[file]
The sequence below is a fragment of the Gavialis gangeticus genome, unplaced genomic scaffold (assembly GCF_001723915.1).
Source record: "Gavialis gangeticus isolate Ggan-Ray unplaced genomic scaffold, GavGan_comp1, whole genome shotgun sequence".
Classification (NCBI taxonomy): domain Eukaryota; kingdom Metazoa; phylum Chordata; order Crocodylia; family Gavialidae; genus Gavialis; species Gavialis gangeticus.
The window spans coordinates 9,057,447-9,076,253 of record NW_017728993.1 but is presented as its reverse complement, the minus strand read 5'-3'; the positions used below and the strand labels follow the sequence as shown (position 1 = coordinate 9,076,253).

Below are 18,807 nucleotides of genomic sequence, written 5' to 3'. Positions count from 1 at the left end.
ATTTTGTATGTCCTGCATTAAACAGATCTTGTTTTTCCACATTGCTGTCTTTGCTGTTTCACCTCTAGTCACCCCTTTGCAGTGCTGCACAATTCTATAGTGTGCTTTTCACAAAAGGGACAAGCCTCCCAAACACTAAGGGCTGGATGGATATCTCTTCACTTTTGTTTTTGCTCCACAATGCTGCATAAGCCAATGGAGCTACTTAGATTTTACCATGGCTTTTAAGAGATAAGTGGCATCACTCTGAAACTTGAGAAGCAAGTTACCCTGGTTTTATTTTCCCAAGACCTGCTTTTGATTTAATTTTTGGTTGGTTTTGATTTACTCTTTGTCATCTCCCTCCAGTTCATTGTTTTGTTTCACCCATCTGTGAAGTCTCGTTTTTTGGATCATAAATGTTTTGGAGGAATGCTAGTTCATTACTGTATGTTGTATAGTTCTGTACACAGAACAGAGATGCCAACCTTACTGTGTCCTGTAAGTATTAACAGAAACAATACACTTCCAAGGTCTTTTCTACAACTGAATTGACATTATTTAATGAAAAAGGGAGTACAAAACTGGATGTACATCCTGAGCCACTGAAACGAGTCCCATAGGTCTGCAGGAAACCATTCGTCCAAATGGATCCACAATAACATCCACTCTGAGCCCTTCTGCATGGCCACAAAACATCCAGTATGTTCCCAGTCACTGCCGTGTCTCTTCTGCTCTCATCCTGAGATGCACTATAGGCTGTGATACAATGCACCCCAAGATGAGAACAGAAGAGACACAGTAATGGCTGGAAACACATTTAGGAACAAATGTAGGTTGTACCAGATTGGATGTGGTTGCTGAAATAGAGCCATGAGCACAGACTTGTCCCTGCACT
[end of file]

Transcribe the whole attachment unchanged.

The sequence below is a fragment of the Gavialis gangeticus genome, unplaced genomic scaffold (assembly GCF_001723915.1).
Source record: "Gavialis gangeticus isolate Ggan-Ray unplaced genomic scaffold, GavGan_comp1, whole genome shotgun sequence".
Classification (NCBI taxonomy): domain Eukaryota; kingdom Metazoa; phylum Chordata; order Crocodylia; family Gavialidae; genus Gavialis; species Gavialis gangeticus.
The window spans coordinates 9,057,447-9,076,253 of record NW_017728993.1 but is presented as its reverse complement, the minus strand read 5'-3'; the positions used below and the strand labels follow the sequence as shown (position 1 = coordinate 9,076,253).

Below are 18,807 nucleotides of genomic sequence, written 5' to 3'. Positions count from 1 at the left end.
ATTTTGTATGTCCTGCATTAAACAGATCTTGTTTTTCCACATTGCTGTCTTTGCTGTTTCACCTCTAGTCACCCCTTTGCAGTGCTGCACAATTCTATAGTGTGCTTTTCACAAAAGGGACAAGCCTCCCAAACACTAAGGGCTGGATGGATATCTCTTCACTTTTGTTTTTGCTCCACAATGCTGCATAAGCCAATGGAGCTACTTAGATTTTACCATGGCTTTTAAGAGATAAGTGGCATCACTCTGAAACTTGAGAAGCAAGTTACCCTGGTTTTATTTTCCCAAGACCTGCTTTTGATTTAATTTTTGGTTGGTTTTGATTTACTCTTTGTCATCTCCCTCCAGTTCATTGTTTTGTTTCACCCATCTGTGAAGTCTCGTTTTTTGGATCATAAATGTTTTGGAGGAATGCTAGTTCATTACTGTATGTTGTATAGTTCTGTACACAGAACAGAGATGCCAACCTTACTGTGTCCTGTAAGTATTAACAGAAACAATACACTTCCAAGGTCTTTTCTACAACTGAATTGACATTATTTAATGAAAAAGGGAGTACAAAACTGGATGTACATCCTGAGCCACTGAAACGAGTCCCATAGGTCTGCAGGAAACCATTCGTCCAAATGGATCCACAATAACATCCACTCTGAGCCCTTCTGCATGGCCACAAAACATCCAGTATGTTCCCAGTCACTGCCGTGTCTCTTCTGCTCTCATCCTGAGATGCACTATAGGCTGTGATACAATGCACCCCAAGATGAGAACAGAAGAGACACAGTAATGGCTGGAAACACATTTAGGAACAAATGTAGGTTGTACCAGATTGGATGTGGTTGCTGAAATAGAGCCATGAGCACAGACTTGTCCCTGCACT